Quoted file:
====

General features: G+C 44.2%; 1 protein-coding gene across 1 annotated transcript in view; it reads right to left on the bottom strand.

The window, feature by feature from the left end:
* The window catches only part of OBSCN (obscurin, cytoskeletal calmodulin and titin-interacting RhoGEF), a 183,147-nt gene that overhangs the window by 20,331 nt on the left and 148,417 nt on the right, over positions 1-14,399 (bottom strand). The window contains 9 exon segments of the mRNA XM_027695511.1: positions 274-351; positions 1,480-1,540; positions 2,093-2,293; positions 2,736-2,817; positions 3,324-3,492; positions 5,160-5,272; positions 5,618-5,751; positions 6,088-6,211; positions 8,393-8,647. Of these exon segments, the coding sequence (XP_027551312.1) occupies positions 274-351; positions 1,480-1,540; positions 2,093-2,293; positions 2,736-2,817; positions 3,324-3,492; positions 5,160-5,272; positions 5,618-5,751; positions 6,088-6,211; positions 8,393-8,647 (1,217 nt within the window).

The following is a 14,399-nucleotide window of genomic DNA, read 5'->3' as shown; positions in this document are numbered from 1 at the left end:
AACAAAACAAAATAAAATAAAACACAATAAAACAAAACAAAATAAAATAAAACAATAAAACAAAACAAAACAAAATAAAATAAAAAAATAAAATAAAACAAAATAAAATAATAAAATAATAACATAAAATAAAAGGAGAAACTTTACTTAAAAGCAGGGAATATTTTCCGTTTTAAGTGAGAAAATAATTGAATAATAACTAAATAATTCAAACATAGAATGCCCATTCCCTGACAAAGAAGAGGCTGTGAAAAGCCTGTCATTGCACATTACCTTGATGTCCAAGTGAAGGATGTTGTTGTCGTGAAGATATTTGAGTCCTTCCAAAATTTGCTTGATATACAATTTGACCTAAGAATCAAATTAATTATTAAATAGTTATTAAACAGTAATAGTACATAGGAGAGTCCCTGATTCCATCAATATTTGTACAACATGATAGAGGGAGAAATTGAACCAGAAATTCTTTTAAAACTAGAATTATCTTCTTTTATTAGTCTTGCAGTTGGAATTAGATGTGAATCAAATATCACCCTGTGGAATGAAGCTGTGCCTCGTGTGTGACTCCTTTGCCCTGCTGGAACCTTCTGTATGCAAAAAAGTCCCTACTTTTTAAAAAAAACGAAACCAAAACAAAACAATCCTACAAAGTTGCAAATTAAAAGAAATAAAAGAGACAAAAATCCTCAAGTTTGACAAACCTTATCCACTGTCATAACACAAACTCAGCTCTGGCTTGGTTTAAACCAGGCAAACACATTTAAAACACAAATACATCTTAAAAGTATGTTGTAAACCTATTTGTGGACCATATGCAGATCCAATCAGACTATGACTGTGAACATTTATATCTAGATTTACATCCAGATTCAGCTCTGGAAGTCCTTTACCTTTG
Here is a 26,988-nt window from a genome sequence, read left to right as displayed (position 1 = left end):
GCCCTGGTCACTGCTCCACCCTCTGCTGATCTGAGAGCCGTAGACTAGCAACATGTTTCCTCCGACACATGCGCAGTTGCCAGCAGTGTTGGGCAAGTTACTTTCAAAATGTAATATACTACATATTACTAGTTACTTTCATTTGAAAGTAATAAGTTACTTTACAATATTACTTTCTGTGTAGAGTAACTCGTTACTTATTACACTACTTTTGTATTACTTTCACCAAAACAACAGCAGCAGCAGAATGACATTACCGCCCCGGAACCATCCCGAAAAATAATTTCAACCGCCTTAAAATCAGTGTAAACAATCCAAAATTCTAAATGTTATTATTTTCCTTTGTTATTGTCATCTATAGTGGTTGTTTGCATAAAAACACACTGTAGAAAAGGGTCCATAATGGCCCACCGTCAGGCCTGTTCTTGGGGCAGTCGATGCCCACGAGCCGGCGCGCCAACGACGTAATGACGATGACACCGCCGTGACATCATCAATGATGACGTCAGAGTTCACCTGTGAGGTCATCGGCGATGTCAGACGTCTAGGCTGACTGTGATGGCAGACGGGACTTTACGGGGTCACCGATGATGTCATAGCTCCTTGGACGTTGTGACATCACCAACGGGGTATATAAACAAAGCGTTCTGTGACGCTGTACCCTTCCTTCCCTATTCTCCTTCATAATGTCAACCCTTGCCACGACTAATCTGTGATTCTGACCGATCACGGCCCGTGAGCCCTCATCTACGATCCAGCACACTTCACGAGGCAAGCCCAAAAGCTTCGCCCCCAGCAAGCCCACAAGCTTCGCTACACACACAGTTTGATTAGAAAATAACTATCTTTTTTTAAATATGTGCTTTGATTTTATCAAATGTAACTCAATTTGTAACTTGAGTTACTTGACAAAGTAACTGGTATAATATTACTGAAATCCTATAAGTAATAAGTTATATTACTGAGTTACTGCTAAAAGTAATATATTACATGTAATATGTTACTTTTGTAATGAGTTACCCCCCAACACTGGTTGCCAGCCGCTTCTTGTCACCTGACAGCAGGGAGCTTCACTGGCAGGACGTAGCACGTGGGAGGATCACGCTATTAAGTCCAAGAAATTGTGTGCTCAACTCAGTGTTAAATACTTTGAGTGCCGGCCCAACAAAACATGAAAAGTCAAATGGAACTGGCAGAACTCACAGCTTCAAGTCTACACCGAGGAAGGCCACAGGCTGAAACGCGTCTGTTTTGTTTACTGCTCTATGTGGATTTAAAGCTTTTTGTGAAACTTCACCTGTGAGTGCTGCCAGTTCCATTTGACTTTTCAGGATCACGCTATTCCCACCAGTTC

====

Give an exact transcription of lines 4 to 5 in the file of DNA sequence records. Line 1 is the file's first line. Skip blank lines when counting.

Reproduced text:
The following is a 14,399-nucleotide window of genomic DNA, read 5'->3' as shown; positions in this document are numbered from 1 at the left end:
AACAAAACAAAATAAAATAAAACACAATAAAACAAAACAAAATAAAATAAAACAATAAAACAAAACAAAACAAAATAAAATAAAAAAATAAAATAAAACAAAATAAAATAATAAAATAATAACATAAAATAAAAGGAGAAACTTTACTTAAAAGCAGGGAATATTTTCCGTTTTAAGTGAGAAAATAATTGAATAATAACTAAATAATTCAAACATAGAATGCCCATTCCCTGACAAAGAAGAGGCTGTGAAAAGCCTGTCATTGCACATTACCTTGATGTCCAAGTGAAGGATGTTGTTGTCGTGAAGATATTTGAGTCCTTCCAAAATTTGCTTGATATACAATTTGACCTAAGAATCAAATTAATTATTAAATAGTTATTAAACAGTAATAGTACATAGGAGAGTCCCTGATTCCATCAATATTTGTACAACATGATAGAGGGAGAAATTGAACCAGAAATTCTTTTAAAACTAGAATTATCTTCTTTTATTAGTCTTGCAGTTGGAATTAGATGTGAATCAAATATCACCCTGTGGAATGAAGCTGTGCCTCGTGTGTGACTCCTTTGCCCTGCTGGAACCTTCTGTATGCAAAAAAGTCCCTACTTTTTAAAAAAAACGAAACCAAAACAAAACAATCCTACAAAGTTGCAAATTAAAAGAAATAAAAGAGACAAAAATCCTCAAGTTTGACAAACCTTATCCACTGTCATAACACAAACTCAGCTCTGGCTTGGTTTAAACCAGGCAAACACATTTAAAACACAAATACATCTTAAAAGTATGTTGTAAACCTATTTGTGGACCATATGCAGATCCAATCAGACTATGACTGTGAACATTTATATCTAGATTTACATCCAGATTCAGCTCTGGAAGTCCTTTACCTTTG